Razor clam diggers can look forward to a five-day opening beginning Jan. 27, 2017 at Copalis beach, overlapping with three days of digging at Mocrocks.
The Washington Department of Fish and Wildlife (WDFW) approved the opening on evening tides at those two beaches after marine toxin tests confirmed the clams on the beaches are safe to eat.
Diggers should be aware that only Copalis beach is open the first two days of the dig, said Dan Ayres, coastal shellfish manager for WDFW.
The upcoming dig is approved on the following beaches, dates and evening low tides:
Jan. 27, Friday, 6:26 p.m.; -0.5 feet; Copalis
Jan. 28, Saturday, 7:01 p.m.; -0.6 feet; Copalis
Jan. 29, Sunday, 7:37 p.m.; -0.5 feet; Copalis, Mocrocks
Jan. 30, Monday, 8:13 p.m.; -0.3 feet; Copalis, Mocrocks
Jan. 31, Tuesday, 8:50 p.m.; 0.2 feet; Copalis, Mocrocks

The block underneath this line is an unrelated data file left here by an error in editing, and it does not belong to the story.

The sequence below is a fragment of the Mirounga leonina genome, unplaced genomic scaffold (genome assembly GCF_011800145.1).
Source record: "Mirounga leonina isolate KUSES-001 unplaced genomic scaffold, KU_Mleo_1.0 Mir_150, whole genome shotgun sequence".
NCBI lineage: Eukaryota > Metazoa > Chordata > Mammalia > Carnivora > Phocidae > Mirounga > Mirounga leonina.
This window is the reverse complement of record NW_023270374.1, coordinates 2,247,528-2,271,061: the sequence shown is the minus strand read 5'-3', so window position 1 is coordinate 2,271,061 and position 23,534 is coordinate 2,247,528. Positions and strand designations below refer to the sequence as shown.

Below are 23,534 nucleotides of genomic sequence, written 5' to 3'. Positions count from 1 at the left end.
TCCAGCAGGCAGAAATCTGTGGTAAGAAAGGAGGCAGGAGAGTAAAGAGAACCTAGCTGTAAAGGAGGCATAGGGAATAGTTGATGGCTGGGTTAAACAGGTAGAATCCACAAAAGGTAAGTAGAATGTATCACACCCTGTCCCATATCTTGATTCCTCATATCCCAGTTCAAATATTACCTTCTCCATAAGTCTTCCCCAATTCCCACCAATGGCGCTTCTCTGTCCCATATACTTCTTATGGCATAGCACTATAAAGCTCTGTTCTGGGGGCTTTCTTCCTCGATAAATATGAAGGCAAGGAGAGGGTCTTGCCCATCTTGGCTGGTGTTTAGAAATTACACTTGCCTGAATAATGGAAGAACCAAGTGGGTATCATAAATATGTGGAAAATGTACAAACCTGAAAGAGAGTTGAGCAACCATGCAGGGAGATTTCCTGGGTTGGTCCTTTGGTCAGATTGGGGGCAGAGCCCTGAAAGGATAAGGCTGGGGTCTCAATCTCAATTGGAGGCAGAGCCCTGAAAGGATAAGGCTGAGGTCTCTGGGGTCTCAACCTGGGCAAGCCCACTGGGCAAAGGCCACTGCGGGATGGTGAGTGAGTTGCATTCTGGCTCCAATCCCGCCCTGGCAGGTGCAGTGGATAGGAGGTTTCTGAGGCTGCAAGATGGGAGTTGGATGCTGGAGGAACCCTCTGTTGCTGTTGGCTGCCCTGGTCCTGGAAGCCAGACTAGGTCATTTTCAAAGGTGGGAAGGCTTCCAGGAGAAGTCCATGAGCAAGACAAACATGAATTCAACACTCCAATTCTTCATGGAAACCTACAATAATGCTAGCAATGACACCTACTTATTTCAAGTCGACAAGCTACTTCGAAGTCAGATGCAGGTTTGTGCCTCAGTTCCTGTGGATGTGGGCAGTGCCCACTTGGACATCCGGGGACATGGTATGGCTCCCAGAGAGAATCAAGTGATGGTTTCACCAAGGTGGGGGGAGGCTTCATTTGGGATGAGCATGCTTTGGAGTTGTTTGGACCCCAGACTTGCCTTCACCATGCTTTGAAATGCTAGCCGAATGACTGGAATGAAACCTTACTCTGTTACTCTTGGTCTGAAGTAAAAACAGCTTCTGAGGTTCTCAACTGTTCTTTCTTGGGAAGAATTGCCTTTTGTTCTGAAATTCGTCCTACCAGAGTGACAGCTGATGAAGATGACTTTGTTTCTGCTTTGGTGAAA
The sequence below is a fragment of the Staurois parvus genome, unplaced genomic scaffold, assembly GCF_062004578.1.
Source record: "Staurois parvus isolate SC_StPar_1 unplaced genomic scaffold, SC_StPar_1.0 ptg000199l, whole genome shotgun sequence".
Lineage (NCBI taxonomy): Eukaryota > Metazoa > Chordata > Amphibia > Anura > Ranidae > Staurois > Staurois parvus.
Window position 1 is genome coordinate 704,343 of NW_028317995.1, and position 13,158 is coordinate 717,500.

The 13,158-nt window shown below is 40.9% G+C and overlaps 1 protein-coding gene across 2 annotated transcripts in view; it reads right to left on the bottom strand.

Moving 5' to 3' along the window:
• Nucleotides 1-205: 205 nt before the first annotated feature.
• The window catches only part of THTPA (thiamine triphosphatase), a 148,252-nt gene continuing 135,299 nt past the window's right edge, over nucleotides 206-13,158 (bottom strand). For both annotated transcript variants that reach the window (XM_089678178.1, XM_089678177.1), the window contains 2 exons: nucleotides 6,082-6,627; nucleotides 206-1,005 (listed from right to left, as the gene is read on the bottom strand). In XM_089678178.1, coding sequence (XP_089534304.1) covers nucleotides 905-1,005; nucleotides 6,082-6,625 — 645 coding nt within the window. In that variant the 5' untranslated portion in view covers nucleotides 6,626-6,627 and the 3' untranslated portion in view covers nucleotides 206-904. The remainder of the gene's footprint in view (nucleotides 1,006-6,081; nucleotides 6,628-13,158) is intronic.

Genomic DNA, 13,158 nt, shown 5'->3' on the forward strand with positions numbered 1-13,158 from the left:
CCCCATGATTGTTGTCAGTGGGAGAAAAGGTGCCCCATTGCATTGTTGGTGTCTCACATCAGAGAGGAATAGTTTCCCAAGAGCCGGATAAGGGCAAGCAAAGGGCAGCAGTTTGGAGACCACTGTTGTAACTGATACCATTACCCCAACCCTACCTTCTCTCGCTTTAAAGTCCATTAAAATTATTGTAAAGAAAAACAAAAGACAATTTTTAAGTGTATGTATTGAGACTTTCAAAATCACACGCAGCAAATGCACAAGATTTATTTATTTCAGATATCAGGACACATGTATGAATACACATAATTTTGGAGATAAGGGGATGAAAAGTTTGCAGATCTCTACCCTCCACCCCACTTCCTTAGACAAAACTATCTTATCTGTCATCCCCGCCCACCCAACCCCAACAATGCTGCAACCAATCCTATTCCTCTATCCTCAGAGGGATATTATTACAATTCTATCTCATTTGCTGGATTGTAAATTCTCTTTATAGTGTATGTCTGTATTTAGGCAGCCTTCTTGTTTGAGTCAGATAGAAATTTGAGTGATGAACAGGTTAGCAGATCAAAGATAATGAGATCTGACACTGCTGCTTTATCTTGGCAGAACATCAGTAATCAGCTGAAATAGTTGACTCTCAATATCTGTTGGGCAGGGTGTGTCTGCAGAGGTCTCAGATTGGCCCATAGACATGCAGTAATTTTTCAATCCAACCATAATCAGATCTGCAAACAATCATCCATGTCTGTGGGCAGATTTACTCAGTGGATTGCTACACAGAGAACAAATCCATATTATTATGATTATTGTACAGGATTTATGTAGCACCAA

Under state law, diggers at open beaches can take 15 razor clams per day and are required to keep the first 15 they dig. Each digger’s clams must be kept in a separate container.
All diggers age 15 or older must have an applicable 2016-17 fishing license to harvest razor clams on any beach. Licenses, ranging from a three-day razor clam license to an annual combination fishing license, are available on WDFW’s website at https://fishhunt.dfw.wa.gov and from license vendors around the state.
Both Long Beach and Twin Harbors remain closed to razor clam digging due to elevated levels of domoic acid. However, Ayres noted that domoic acid levels continue to drop at both beaches.
“We remain hopeful that we will be able to open both beaches sometime this spring,” Ayres said.
A natural toxin produced by certain types of algae, domoic acid can be harmful or even fatal if consumed in sufficient quantities. WDFW will continue to monitor toxin levels at all ocean beaches.
A list of razor clam digs tentatively scheduled through February can be found on WDFW’s website at https://wdfw.wa.gov/fishing/shellfish/razorclams/current.html.